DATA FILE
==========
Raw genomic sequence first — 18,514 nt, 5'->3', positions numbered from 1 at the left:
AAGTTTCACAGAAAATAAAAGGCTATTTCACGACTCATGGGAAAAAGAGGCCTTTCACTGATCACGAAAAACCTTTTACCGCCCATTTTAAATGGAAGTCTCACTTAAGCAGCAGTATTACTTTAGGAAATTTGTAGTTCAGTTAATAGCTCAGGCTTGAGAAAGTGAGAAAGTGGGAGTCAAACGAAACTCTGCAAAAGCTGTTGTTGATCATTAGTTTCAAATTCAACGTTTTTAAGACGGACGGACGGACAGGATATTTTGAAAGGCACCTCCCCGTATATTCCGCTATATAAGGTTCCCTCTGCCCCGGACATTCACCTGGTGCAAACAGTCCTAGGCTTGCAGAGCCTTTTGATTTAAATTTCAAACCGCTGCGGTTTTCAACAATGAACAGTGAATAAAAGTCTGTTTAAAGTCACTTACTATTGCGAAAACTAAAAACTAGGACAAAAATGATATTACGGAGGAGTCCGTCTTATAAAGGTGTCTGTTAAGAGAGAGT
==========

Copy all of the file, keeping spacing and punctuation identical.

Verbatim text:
Raw genomic sequence first — 18,514 nt, 5'->3', positions numbered from 1 at the left:
AAGTTTCACAGAAAATAAAAGGCTATTTCACGACTCATGGGAAAAAGAGGCCTTTCACTGATCACGAAAAACCTTTTACCGCCCATTTTAAATGGAAGTCTCACTTAAGCAGCAGTATTACTTTAGGAAATTTGTAGTTCAGTTAATAGCTCAGGCTTGAGAAAGTGAGAAAGTGGGAGTCAAACGAAACTCTGCAAAAGCTGTTGTTGATCATTAGTTTCAAATTCAACGTTTTTAAGACGGACGGACGGACAGGATATTTTGAAAGGCACCTCCCCGTATATTCCGCTATATAAGGTTCCCTCTGCCCCGGACATTCACCTGGTGCAAACAGTCCTAGGCTTGCAGAGCCTTTTGATTTAAATTTCAAACCGCTGCGGTTTTCAACAATGAACAGTGAATAAAAGTCTGTTTAAAGTCACTTACTATTGCGAAAACTAAAAACTAGGACAAAAATGATATTACGGAGGAGTCCGTCTTATAAAGGTGTCTGTTAAGAGAGAGT